Corruption exposed: US sanctions target Riad Salameh's network

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2023-08-11 | 01:20
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Corruption exposed: US sanctions target Riad Salameh's network
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Corruption exposed: US sanctions target Riad Salameh's network

All allegations that the United States was protecting the former Governor of Banque du Liban, Riad Salameh, came crashing down after the Treasury Department imposed sanctions on him, his brother Raja, his son Nadi, and his assistant Marianne Howayek.

This article was originally published in and translated from Lebanese newspaper Nidaa al-Watan.
The accusations include "corrupt and unlawful activities by Salameh that contributed to the collapse of the rule of law in Lebanon," noting that these sanctions were "coordinated with both the UK and Canada."

The Treasury Department also stated, "Salameh abused his position, likely violated Lebanese law, to enrich himself and his associates by channeling hundreds of millions of dollars through multiple fake companies to invest in European real estate."

Informed legal sources have confirmed that "these types of sanctions are of a global nature, as it relates to any investment and bank account in dollars."

Furthermore, these sources do not rule out the possibility of opening the door for Salameh to "strike a deal with the Americans, whereby Salameh becomes a collaborator, conditional on providing confessions that include information about 'Hezbollah' and prominent members of Lebanon's governing system."

"These individuals are accused by Americans and Europeans of corruption and causing the financial collapse, as well as obstructing the investigations of the Beirut Port blast and hindering constitutional and economic obligations. This includes matters such as the election of a president and the implementation of reforms demanded by the International Monetary Fund."

A source in the Treasury Department's Office of Terrorism and Financial Intelligence stated, "More sanctions will be issued soon against those who persist in believing that the Lebanese elite does not need to abide by the same rules that apply to all Lebanese."

In addition to politicians, the sanctions might also encompass several judges involved in protecting Salameh and obstructing the port investigation, numbering no less than three.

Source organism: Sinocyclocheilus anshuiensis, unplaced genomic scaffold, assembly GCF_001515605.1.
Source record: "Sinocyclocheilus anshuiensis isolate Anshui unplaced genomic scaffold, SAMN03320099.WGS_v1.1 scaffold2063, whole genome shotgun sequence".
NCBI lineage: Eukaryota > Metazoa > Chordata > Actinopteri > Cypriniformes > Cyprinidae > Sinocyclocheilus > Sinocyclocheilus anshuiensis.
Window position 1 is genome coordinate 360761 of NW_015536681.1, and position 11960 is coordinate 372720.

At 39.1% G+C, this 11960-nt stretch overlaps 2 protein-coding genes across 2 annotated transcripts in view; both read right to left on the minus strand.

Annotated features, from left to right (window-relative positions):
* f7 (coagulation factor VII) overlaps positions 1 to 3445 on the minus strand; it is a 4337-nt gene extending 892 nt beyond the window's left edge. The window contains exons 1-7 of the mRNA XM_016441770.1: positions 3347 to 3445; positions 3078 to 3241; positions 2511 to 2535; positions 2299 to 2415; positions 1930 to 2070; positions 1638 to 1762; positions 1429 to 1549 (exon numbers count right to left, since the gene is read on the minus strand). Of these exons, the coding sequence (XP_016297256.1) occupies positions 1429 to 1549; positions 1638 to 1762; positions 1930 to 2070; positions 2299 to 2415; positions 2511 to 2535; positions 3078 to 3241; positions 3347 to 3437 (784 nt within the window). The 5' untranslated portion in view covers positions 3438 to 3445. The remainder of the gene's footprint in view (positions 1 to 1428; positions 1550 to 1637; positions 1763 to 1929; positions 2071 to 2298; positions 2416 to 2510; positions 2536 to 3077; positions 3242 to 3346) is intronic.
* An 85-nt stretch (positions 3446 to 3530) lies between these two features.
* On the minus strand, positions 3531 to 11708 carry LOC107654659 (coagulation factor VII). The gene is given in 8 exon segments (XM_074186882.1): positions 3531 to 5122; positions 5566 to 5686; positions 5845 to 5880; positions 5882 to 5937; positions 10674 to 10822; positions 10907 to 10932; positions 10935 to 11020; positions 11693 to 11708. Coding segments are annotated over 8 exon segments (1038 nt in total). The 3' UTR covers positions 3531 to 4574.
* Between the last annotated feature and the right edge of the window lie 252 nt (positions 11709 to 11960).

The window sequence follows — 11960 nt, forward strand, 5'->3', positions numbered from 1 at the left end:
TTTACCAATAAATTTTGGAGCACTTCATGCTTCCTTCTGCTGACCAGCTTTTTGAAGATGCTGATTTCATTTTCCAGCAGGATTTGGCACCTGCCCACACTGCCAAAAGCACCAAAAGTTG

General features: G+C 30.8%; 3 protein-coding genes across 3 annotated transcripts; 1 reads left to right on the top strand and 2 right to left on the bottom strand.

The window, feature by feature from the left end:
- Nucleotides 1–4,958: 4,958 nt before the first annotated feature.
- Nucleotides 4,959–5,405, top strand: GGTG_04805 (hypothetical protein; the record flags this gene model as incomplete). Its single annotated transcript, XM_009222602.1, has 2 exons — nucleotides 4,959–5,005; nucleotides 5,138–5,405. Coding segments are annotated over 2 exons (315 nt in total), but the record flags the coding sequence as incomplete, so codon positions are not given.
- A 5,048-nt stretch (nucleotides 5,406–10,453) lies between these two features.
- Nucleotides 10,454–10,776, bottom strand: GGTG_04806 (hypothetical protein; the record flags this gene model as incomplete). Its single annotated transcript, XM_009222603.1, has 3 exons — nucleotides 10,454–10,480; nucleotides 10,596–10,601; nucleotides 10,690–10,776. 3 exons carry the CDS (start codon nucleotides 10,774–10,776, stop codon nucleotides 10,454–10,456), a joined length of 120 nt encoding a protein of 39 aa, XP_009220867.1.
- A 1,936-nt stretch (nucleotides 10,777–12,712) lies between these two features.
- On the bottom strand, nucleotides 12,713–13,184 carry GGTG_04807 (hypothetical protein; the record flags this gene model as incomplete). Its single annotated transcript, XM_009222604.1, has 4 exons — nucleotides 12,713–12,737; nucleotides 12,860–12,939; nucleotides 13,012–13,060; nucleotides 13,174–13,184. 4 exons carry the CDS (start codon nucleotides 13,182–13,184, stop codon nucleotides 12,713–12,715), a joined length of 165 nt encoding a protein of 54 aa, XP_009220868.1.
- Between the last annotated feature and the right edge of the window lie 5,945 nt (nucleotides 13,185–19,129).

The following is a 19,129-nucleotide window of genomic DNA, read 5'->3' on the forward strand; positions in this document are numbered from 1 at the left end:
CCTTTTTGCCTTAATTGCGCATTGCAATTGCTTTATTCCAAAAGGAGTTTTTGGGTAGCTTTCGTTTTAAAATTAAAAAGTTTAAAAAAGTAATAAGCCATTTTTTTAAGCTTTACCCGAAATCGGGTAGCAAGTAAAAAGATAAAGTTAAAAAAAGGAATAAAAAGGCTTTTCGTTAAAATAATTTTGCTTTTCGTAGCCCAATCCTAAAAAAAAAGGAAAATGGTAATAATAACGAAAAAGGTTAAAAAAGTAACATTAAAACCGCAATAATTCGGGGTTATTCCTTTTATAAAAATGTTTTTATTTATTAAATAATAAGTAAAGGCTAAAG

It was also notable that the name of Riad Salameh's son was included among those being sanctioned. He has been associated with a financial company that manages the wealth of several politicians, influential figures, wealthy individuals, and bankers. Additionally, banks like Bank Audi, Bank Al-Mawarid, and other banks also have connections to those mentioned above.

Just hours after the issuance of the US sanctions, the caretaker Prime Minister, Najib Mikati, quickly requested the General Secretariat of the Cabinet to provide copies of the preliminary report of the forensic audit of the Central Bank of Lebanon's accounts to the ministers, the General Secretariat of the Parliament, and the General Directorate of the Presidency. The report is expected to be made available for publication very soon.

The concerned sources linked the sanctions and the swift distribution of the report, anticipating a phase in which each party tries to distance itself as much as possible from the course of the sanctions that might sweep away well-known entities within the system of mafia and militia governance.

On another note, a judicial source involved in the local investigation with Salameh told Nidaa Al-Watan that the head of the Judiciary Issues Authority at the Ministry of Justice, Judge Helana Iskandar, has filed a lawsuit on behalf of the Lebanese state against Judge Charbel Abu Samra before the General Assembly of the Court of Cassation.

This raises doubts about Abu Samra's neutrality and the possibility of favoring Salameh.

However, the same source explained that "the interest of the state prompted Judge Iskandar to file this lawsuit as it is the proper way to safeguard the state's rights at this stage.
As an effect of this lawsuit, Judge Abu Samra is prevented from investigating all cases in which the Lebanese state is a party, including cases against Raja Salameh, Marianne Howayek, and others, not only Riad Salameh.

In a manner resembling an insistence on denying Lebanon's severe and multiple crises, the Speaker of Parliament, Nabih Berri, has called for a legislative session on August 17th.

In addition, on the agenda of this session is the approval of the draft law for the sovereign fund for oil and gas.

In this context, sources monitoring the situation said this is seen as a "new attempt by the system to promise the Lebanese people relief and comfort from a sector that has yet to prove its viability.

However, Berri and others, according to political sources, believed that they still possess the ability to divert attention and try to work for the benefit of the people, instilling hope in them for a prosperous future that would help them forget the grim reality that they have led the people into.
 

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